Japan — Fiscal, meteorological and viral setbacks risk recession

The world's third-largest economy shrank 1.8% in the fourth quarter of 2019, as the economy grappled with a sales tax increase and the aftermath of Typhoon Hagibis. Despite a US$120 billion stimulus package (2.3% of GDP) announced in December, COVID-19 now threatens a second quarter of negative growth—spelling technical recession for Australia’s second largest export market. Japan is tightly integrated into Asian manufacturing supply chains that have been disrupted by Chinese factory shutdowns, while travel restrictions and lower global demand will curb inbound tourism and exports. The Japan Manufacturing Purchasing Managers’ Index slipped again in February, remaining below the 50 threshold that separates contraction from expansion for the 10th straight month. Further, while the majority of investment for the Olympic games has already occurred, the additional boost to consumer sentiment, spending and tourism from hosting the games in July and August will now be delayed.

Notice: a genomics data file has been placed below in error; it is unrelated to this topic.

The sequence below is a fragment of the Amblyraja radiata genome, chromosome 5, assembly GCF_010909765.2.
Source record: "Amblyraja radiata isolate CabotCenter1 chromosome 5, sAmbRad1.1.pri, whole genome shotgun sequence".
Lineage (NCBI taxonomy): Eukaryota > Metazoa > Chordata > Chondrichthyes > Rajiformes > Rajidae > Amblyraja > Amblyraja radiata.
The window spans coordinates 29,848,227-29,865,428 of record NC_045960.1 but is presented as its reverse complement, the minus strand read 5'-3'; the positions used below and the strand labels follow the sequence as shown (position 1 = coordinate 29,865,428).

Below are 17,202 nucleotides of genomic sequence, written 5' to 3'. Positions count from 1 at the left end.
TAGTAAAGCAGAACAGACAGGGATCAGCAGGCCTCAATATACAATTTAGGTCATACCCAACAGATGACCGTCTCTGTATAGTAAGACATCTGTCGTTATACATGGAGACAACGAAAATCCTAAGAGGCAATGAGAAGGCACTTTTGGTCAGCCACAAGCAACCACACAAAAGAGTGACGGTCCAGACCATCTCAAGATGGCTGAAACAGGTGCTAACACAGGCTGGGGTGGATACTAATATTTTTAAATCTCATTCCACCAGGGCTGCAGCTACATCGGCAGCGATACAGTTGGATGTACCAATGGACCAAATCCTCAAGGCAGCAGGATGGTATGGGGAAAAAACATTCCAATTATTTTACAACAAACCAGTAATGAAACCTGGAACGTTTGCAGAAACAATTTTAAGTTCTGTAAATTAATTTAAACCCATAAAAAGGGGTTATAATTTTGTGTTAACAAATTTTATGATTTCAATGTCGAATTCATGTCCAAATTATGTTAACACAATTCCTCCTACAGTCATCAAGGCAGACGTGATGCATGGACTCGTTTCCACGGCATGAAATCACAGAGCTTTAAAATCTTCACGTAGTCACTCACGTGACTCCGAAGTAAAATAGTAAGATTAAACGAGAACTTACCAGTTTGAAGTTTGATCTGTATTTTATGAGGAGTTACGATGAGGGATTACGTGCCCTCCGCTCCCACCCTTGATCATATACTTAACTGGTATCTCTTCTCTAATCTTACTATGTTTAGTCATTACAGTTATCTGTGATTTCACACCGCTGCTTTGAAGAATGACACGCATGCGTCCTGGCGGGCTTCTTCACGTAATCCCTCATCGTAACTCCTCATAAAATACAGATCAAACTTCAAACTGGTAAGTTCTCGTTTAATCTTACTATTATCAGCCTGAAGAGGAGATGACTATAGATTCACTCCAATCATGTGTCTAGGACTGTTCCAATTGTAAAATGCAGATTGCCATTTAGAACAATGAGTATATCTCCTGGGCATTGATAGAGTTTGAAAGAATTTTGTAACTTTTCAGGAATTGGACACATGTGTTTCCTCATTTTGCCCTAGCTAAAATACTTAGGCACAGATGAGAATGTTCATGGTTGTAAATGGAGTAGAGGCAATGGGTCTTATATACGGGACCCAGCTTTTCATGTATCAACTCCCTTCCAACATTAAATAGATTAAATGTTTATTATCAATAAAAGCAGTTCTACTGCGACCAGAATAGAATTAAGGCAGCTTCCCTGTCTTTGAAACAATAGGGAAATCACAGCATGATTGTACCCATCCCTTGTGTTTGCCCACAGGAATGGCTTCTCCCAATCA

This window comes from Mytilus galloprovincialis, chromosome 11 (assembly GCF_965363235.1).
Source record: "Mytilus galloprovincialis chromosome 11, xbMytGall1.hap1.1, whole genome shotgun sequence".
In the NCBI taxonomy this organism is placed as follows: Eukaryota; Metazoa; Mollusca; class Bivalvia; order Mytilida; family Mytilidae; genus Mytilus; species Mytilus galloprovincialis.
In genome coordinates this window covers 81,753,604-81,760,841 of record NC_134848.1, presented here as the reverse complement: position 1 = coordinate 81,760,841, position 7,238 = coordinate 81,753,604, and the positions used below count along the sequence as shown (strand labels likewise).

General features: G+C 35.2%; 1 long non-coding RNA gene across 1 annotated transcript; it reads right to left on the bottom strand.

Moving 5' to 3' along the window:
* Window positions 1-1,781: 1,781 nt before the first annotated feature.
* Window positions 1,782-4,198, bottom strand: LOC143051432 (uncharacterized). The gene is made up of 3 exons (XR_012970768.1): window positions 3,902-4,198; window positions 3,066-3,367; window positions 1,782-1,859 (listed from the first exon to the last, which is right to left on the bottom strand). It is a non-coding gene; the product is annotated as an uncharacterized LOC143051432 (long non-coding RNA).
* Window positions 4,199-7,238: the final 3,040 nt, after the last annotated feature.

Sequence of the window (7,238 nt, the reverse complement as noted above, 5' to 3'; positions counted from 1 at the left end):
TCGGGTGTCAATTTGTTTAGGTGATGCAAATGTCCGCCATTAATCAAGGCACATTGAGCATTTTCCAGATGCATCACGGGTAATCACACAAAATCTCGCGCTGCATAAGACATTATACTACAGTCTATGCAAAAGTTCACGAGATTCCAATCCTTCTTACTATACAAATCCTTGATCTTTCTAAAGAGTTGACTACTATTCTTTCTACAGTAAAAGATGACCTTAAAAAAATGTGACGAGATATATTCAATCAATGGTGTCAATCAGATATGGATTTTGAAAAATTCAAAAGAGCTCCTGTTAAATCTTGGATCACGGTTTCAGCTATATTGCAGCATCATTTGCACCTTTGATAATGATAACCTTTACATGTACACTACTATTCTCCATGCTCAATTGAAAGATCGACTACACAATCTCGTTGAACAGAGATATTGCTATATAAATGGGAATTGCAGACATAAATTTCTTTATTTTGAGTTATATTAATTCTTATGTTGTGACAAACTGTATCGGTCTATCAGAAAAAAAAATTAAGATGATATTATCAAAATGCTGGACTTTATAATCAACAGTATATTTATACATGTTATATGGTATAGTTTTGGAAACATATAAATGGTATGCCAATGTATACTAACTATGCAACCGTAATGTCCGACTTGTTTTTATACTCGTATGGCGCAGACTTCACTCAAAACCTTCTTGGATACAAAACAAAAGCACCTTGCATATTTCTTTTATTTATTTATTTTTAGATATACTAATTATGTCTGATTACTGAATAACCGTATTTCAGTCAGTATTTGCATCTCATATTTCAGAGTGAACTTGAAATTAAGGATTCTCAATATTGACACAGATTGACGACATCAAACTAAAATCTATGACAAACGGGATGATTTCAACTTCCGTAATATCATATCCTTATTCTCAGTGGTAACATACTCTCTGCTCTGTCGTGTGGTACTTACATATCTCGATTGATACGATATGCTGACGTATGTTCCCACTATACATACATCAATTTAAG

Australia exported A$62 billion to Japan last financial year, or 13% of total goods and services exports. Exports of natural gas, coal and iron ore comprised almost three quarters of this total, with Japan also forming an important market for agricultural products including beef, cheese, sugar and wheat. Even excluding the outbreak of COVID-19, overall energy demand in Japan is expected to weaken, due to subdued economic growth, increased energy efficiency, and a slow rise in nuclear and renewable energy use. The longer the pandemic disrupts global production and demand, the greater the knock to Japan’s economy and Australian exporters.

Fig 5 Japan GDP Growth